The question of what we want COPIM to be is essential and governance structure might depend on how we answer this question. If the various projects developed within COPIM remain within the organisational structure of COPIM – in other words, if COPIM is going to be the governing structure for the various outputs (OBC, Thoth, OtF) that spin out of COPIM – then it might become a very large and diverse and eventually watered-down administrative structure. This could be advantageous if COPIM can hold all these things together, as there is also a real power in that. Do we want COPIM then to be a large institutional structure that sits alongside something like OPERAS and works across a huge array of different entities and organisations to fit in within some sort of funding agenda? Do we want to be a big infrastructural entity?
The alternative is that COPIM is more focused on becoming a bit more radical, similar to where it started, in the form of an edgy incubator-type body. In this scenario, COPIM could spin things off that create separate identities, like an incubator for new projects that come out of it. And some of these projects might have their own aims and objectives and ultimate ‘products’ and have looser connections with COPIM (or not). This asks a fundamental question of what this COPIM structure is going to be that is separate from the outputs that are being developed within COPIM. Do we want to be a small group that builds up a reputation for developing projects and creating things with the types of values and objectives we have identified, creating communities around projects, knitting them together, and then moving on? This is similar to what, for example UKSG, has done in the past, creating COUNTER, Transfer and a number of other projects which are now completely separate, and nobody actually knows that they came from UKSG.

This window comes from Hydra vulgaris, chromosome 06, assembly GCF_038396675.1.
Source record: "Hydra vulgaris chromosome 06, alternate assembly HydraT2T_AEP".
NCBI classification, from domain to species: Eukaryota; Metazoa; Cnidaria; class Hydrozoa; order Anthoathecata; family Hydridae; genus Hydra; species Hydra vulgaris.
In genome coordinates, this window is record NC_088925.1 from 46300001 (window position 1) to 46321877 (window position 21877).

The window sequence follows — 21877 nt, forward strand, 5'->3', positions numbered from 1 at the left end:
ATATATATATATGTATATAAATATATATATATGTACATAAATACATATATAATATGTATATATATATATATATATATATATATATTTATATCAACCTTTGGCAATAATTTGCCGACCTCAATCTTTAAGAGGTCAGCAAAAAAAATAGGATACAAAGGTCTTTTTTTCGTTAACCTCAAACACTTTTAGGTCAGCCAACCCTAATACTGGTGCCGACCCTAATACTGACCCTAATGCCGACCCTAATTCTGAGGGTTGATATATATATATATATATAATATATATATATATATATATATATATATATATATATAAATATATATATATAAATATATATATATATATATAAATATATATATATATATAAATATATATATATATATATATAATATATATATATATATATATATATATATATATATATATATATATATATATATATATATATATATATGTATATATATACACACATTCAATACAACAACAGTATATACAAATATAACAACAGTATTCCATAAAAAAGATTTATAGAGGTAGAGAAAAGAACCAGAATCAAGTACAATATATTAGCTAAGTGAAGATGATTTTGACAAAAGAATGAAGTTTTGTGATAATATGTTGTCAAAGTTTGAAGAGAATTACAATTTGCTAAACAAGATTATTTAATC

Instead of focusing on COPIM’s governance should we start by focusing on the governance systems needed by the different outputs that COPIM is creating? These are concrete outputs that need concrete governance. Can we then think of those specific products with their own governance structures as being some kind of satellites or franchise of COPIM so that we can then reconstitute COPIM on the basis of its outputs? This circumvents the problem of defining what COPIM is now by simply saying ‘COPIM is the umbrella name for whatever the outputs would be of the current project’. But this then needs to be made explicit. COPIM is the place where these outputs are together and in communication with each other and that group/layer, again in the direction of an incubator, could think about redeveloping other aspects of the book production value chain that need to be made open-source or community-owned, for example.